Titanic was not labelled the ‘unsinkable’ ship purely by chance.  She possessed several cutting-edge and well-thought-out safety features that made those involved in her construction supremely confident that she would never founder.

This section explores some of Titanic’s innovations and safety features and why it failed to meet such high expectations.

A Complete Titanic TEACHING UNIT

A complete unit of work to teach students about the historical and cultural impact Titanic made upon the world both back in the early 20th century. This complete unit includes.

  • Digital Text Response Tasks
  • Fact Vs. Opinions
  • Interactive Video Tasks
  • Interactive Writing Tasks & Templates
  • Titanic Data & Statistics Tasks
  • Digital Assessment Tools
  • Titanic Timelines & Research Tasks
  • Independent, Group & Remote Tasks
  • Key Players in Titanic’s History
  • Open-ended Titanic Assessment Tasks


Titanic's Innovation | titanic lifeboat | Titanic's Innovation | kevcummins
A lifeboat hoisted aboard Carpathia is drained of sea water

Nearly everyone views this as Titanic’s biggest oversight. In some ways, her designers’ arrogance at Harland and Wolff shows she did not contain enough lifeboats to carry all passengers in an emergency.  Not even by half.

A lifeboat hoisted aboard Carpathia is drained of seawater.

This practice was not entirely uncommon for shipbuilders of the day for two reasons.  Firstly, maritime regulations had not been overhauled for generations and did not require a lifeboat seat for everyone on board a ship of Titanic’s size.  She actually had more boats than the minimum required by the board of maritime safety.  Secondly, Titanic’s designers did not want to clutter decks with boats they never intended to use. 

After the Titanic struck a berg, many of the initial boats lowered into the water were not even close to being filled to capacity to add insult to injury.  Titanic’s crew were poorly trained in deploying them.  Lifeboat number two left with 17 people on board when in fact it had been tested to carry 70 men only weeks earlier.  This would be replicated until the situation became so dire that passengers and crew realized a seat on a lifeboat meant the difference between life and death.

Titanic's Innovation | diagramofTitaniclifeboatplacement | Titanic's Innovation | kevcummins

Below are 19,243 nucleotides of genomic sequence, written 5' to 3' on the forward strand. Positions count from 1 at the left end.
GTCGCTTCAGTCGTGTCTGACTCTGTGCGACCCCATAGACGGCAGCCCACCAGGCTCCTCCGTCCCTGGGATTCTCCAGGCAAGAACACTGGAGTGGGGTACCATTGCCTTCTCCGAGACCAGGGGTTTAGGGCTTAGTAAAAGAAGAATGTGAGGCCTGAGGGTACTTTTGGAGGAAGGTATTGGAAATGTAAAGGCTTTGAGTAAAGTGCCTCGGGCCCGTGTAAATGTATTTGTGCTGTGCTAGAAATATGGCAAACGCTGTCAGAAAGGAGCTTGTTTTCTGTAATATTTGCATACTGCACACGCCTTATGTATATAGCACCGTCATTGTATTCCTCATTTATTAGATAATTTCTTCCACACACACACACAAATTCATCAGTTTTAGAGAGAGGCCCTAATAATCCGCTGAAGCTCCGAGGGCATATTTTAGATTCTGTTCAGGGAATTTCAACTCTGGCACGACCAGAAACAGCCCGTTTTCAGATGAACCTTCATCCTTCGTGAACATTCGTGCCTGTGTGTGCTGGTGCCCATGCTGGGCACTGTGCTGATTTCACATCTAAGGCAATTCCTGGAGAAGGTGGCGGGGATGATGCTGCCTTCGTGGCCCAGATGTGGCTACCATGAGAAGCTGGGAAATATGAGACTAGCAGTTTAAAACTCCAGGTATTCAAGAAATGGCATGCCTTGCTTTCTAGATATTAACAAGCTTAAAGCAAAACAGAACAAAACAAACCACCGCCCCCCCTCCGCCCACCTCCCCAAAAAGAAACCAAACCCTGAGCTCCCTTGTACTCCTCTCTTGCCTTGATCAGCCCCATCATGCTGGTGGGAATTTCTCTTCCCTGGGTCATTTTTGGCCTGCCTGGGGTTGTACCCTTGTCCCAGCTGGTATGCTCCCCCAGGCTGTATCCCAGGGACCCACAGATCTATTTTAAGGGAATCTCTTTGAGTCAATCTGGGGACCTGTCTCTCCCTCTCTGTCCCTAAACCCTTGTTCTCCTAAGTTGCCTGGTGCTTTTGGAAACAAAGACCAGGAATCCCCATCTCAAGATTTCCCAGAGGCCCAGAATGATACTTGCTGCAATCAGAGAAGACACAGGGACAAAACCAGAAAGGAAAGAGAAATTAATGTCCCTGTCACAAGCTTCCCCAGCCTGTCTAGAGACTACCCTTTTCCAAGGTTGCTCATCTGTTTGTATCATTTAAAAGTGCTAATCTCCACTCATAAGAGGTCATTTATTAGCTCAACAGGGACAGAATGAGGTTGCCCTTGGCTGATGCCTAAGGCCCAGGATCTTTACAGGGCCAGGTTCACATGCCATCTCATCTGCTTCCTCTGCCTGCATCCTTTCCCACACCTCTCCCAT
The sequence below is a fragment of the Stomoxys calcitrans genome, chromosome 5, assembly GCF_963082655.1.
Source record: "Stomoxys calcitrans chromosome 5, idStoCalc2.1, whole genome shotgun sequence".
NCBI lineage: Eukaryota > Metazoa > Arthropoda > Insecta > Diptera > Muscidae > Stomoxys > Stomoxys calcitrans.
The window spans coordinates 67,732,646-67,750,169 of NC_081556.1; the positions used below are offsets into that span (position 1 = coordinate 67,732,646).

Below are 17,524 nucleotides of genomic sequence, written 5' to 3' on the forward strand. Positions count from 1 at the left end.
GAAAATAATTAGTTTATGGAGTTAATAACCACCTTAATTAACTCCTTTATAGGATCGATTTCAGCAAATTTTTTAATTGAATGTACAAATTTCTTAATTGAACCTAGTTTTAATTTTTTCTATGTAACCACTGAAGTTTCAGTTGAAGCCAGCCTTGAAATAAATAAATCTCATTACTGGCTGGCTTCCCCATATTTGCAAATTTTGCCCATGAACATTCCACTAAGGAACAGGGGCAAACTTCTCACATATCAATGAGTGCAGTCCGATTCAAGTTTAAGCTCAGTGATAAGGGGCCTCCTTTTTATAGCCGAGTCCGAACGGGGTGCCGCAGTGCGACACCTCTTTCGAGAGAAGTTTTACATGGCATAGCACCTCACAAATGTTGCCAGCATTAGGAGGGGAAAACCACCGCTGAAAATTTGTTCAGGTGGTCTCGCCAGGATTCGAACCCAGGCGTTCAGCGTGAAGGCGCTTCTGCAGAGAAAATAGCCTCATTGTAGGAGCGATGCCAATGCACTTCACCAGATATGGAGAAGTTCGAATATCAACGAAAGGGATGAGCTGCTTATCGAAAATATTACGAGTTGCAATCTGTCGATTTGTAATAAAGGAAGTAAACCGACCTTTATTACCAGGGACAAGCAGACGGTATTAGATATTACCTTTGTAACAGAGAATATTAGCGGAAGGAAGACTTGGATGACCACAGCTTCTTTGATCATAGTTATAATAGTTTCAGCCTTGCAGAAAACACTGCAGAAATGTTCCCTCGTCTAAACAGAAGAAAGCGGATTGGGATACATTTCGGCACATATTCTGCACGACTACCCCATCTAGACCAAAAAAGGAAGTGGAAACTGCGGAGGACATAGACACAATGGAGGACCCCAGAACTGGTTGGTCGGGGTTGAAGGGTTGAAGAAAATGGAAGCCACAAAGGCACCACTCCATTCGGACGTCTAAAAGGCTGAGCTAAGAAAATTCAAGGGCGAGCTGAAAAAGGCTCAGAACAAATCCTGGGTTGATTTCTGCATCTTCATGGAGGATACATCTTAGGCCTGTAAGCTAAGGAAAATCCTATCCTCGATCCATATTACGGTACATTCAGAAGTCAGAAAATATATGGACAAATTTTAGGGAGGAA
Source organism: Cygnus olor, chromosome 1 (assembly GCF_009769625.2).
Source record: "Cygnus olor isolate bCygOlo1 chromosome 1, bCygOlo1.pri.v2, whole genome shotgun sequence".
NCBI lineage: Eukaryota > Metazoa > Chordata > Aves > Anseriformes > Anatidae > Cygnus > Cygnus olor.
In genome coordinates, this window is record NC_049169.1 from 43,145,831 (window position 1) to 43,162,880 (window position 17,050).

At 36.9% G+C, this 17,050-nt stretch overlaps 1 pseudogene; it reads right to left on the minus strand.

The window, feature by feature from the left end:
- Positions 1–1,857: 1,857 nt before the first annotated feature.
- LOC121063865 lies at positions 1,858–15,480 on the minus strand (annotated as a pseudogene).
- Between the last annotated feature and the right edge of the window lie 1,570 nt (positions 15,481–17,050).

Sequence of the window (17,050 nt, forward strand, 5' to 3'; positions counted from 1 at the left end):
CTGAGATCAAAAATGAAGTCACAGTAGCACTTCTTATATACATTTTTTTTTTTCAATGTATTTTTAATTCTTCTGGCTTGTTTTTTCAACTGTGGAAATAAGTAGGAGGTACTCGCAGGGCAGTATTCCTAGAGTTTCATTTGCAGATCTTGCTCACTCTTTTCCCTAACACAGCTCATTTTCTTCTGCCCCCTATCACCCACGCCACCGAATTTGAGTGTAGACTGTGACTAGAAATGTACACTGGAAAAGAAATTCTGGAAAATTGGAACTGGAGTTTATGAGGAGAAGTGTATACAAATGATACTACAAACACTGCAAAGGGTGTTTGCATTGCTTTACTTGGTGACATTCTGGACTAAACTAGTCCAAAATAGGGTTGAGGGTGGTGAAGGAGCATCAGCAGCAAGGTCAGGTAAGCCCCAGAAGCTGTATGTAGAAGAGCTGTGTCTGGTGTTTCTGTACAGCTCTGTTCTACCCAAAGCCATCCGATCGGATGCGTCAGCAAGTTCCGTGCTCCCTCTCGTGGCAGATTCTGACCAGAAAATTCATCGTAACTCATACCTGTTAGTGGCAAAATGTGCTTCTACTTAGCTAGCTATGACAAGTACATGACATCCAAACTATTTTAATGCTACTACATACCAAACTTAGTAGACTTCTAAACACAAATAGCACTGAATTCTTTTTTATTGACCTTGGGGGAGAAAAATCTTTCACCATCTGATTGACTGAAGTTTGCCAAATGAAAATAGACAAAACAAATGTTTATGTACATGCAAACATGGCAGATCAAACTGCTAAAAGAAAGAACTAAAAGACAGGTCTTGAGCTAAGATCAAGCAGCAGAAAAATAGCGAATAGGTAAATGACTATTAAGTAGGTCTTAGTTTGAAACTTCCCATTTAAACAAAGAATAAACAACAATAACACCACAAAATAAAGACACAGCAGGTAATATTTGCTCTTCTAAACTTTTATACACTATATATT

This diagram of the boat deck shows the placement of lifeboats. The emergency cutters are marked in red whilst the purple indicates a collapsible lifeboat constructed from canvas.

Ironically a lifeboat drill scheduled on the morning of April 14th was cancelled to allow passengers and crew the opportunity to attend mass.      

The Watertight Compartments

Titanic's Innovation | why titanic sank | Titanic's Innovation | kevcummins

The primary reason Titanic was unfairly titled ‘unsinkable’ by the press during her Belfast construction phase was the innovative watertight compartments. 

The concept was simple.  Separate the Hull into sixteen watertight compartments using heavy-duty centrally controlled watertight doors.  Where the ship’s hull is penetrated traps the water inside those compartments so that it cannot founder the entire vessel.  At worst they would enable the ship to sink incredibly slowly and allow passengers to evacuate with time to spare.

One major problem was that these compartments were far from watertight as they did not possess a roof section.  Essentially they were like a jar without a lid,

Therefore when the Iceberg sliced through the hull of the first six compartments, a chain reaction began of the watertight bulkhead filling up and then flooding the compartment beside it.  As more flooded the faster Titanic sank.

Wireless Radio System

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The only known photograph of Titanic’s wireless room. The operator is most likely Harold Bride aged 21.